“Perceptual metrics for character animation: sensitivity to errors in ballistic motion” by Reitsma and Pollard

  • ©Paul S. A. Reitsma and Nancy S. Pollard

Conference:


Type:


Title:

    Perceptual metrics for character animation: sensitivity to errors in ballistic motion

Presenter(s)/Author(s):



Abstract:


    Motion capture data and techniques for blending, editing, and sequencing that data can produce rich, realistic character animation; however, the output of these motion processing techniques sometimes appears unnatural. For example, the motion may violate physical laws or reflect unreasonable forces from the character or the environment. While problems such as these can be fixed, doing so is not yet feasible in real time environments. We are interested in developing ways to estimate perceived error in animated human motion so that the output quality of motion processing techniques can be better controlled to meet user goals.This paper presents results of a study of user sensitivity to errors in animated human motion. Errors were systematically added to human jumping motion, and the ability of subjects to detect these errors was measured. We found that users were able to detect motion with errors, and noted some interesting trends: errors in horizontal velocity were easier to detect than errors in vertical velocity, and added accelerations were easier to detect than added decelerations. On the basis of our results, we propose a perceptually based metric for measuring errors in ballistic human motion.

References:


    1. BINGHAM, G. P. 1987. Kinematic form and scaling: Further investigations on the visual perception of lifted weight. Journal of Experimental Psychology: Human Perception and Performance 13, 2, 155–177.Google ScholarCross Ref
    2. HECHT, H., AND BERTAMINI, M. 2000. Understanding projectile acceleration. Journal of Experimental Psychology: Human Perception and Performance 26, 2, 730–746.Google ScholarCross Ref
    3. HODGINS, J. K., O’BRIEN, J. F., AND TUMBLIN, J. 1998. Perception of human motion with different geometric models. IEEE Transactions on Visualization and Computer Graphics 4, 4 (October), 307–316. Google ScholarDigital Library
    4. KAISER, M. K., PROFFITT, D. R., WHELAN, S. M., AND HECHT, H. 1992. Influence of animation on dynamical judgments. Journal of Experimental Psychology: Human Perception and Performance 18, 3, 669–690.Google ScholarCross Ref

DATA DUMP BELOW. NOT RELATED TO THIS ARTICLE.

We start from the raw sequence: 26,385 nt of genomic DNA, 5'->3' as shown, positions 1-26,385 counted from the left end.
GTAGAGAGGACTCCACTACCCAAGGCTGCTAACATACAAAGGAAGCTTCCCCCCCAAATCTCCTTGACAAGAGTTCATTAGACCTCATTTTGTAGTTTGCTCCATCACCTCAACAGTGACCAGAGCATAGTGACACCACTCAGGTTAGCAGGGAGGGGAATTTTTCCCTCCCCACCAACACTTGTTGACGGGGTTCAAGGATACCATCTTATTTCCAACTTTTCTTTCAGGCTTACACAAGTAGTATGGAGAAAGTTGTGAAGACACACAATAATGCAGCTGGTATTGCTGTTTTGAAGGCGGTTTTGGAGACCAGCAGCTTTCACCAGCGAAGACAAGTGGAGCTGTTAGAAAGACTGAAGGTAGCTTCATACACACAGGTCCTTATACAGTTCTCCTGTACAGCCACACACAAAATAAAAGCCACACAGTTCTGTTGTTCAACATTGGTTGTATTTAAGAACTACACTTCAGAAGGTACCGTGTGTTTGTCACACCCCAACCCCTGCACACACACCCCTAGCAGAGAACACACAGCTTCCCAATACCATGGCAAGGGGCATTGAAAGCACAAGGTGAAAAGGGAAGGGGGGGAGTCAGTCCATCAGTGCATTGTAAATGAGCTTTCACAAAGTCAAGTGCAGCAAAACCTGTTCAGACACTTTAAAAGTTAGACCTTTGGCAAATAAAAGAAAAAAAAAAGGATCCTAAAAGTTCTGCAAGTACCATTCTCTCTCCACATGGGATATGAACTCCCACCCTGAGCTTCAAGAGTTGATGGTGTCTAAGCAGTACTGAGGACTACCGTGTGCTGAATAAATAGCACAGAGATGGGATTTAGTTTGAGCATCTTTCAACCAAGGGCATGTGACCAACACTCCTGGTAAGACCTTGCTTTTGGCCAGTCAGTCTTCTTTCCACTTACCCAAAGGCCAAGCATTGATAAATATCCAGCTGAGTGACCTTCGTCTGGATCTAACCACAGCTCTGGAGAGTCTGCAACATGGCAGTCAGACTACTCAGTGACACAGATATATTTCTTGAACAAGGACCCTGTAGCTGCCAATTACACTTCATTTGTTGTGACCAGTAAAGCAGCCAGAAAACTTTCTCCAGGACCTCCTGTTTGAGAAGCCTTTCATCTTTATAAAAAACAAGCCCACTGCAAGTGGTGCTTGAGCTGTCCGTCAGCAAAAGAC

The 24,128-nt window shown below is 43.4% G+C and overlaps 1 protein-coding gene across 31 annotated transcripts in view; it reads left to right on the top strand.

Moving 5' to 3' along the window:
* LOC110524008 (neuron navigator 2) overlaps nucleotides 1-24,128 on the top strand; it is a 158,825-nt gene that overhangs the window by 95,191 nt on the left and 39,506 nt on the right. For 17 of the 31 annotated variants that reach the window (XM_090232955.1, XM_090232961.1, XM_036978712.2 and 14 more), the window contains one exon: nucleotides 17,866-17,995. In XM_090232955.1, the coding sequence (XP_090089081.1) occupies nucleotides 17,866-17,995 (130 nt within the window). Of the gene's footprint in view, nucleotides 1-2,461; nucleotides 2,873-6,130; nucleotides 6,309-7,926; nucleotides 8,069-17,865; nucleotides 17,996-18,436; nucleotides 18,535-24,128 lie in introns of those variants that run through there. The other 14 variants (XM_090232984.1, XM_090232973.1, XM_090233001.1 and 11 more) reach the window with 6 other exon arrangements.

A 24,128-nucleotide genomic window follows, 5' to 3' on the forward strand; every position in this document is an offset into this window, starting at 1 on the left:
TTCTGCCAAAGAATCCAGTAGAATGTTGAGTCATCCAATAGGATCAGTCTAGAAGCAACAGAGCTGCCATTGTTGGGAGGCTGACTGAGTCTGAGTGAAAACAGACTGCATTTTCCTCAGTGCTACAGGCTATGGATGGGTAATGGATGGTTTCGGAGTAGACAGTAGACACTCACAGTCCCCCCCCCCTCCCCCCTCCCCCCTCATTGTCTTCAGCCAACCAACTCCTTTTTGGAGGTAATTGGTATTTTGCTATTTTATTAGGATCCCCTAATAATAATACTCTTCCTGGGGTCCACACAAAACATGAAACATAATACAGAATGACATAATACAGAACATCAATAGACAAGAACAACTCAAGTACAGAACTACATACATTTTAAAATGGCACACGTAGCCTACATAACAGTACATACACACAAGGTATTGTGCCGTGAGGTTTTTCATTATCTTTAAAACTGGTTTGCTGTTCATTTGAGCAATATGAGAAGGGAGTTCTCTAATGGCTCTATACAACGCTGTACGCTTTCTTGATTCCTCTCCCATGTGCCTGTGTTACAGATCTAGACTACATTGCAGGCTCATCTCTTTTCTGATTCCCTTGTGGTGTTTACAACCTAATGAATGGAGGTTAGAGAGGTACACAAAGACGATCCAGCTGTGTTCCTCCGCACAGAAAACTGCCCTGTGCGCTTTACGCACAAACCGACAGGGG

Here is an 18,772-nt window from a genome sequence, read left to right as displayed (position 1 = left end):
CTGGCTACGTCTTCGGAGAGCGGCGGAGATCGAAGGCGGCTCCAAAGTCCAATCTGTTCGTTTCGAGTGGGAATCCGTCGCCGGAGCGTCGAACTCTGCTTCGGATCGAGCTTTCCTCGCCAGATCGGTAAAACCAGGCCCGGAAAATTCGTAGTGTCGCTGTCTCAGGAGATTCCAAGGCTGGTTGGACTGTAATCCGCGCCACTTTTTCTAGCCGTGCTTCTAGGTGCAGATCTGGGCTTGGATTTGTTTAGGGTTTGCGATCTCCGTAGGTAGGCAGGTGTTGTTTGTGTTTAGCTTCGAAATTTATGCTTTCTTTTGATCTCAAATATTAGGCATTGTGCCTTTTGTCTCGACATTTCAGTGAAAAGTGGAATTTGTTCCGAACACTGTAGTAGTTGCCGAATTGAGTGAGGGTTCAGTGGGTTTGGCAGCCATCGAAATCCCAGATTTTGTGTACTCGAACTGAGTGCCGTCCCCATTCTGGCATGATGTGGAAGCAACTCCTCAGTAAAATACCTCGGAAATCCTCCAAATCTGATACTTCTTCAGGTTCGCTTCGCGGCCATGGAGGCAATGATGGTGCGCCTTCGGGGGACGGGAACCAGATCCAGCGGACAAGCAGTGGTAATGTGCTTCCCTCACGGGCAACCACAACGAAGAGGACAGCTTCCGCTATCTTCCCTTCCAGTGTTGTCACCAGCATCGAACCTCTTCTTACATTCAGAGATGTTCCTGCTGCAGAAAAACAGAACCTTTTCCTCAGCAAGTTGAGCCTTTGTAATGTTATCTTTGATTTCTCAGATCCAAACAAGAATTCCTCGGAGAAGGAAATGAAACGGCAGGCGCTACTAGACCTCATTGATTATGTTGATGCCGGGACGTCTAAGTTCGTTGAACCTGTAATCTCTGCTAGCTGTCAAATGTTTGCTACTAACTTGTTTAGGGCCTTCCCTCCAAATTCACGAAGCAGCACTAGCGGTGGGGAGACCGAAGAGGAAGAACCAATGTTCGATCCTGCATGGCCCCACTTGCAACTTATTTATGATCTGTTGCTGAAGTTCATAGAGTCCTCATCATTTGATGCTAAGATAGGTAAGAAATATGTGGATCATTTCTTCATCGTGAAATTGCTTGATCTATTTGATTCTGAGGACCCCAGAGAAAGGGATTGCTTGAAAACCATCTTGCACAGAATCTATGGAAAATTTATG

5. LEVITT, H. 1971. Transformed up-down methods in psychoacoustics. Journal of the Acoustical Society of America 49, 467–477.Google ScholarCross Ref
    6. MACMILLAN, N. A., AND CREELMAN, C. D. 1991. Detection Theory: A User’s Guide. Cambridge University Press, New York.Google Scholar
    7. MICHAELS, C. F., AND DE VRIES, M. M. 1998. Higher order and lower order variables in the visual perception of relative pulling force. Journal of Experimental Psychology: Human Perception and Performance 24, 2, 526–546.Google ScholarCross Ref
    8. OESKER, M., HECHT, H., AND JUNG, B. 2000. Psychological evidence for unconscious processing of detail in real-time animation of multiple characters. Journal of Visualization and Computer Animation 11, 105–112.Google ScholarCross Ref
    9. O’SULLIVAN, C., AND DINGLIANA, J. 2001. Collisions and perception. ACM Transactions on Graphics 20, 3 (July), 151–168. Google ScholarDigital Library
    10. PROFFITT, D. R. 1999. Naive physics. In The MIT Encyclopedia of the Cognitive Sciences, R. Wilson and F. Keil, Eds. MIT Press, 577–579.Google Scholar
    11. RUNESON, S., AND FRYKHOLM, G. 1981. Visual perception of lifted weight. Journal of Experimental Psychology: Human Perception and Performance 7, 4, 733–740.Google ScholarCross Ref
    12. STAPPERS, P. J., AND WALLER, P. E. 1993. Using the free fall of objects under gravity for visual depth estimation. Bulletin of the Psychonomic Society 31, 2, 125–127.Google ScholarCross Ref
    13. WATSON, B., FRIEDMAN, A., AND MCGAFFEY, A. 2001. Measuring and predicting visual fidelity. In Proceedings of ACM SIGGRAPH 2001, ACM Press / ACM SIGGRAPH, New York, Computer Graphics Proceedings, Annual Conference Series, ACM, 213–220. Google Scholar


ACM Digital Library Publication: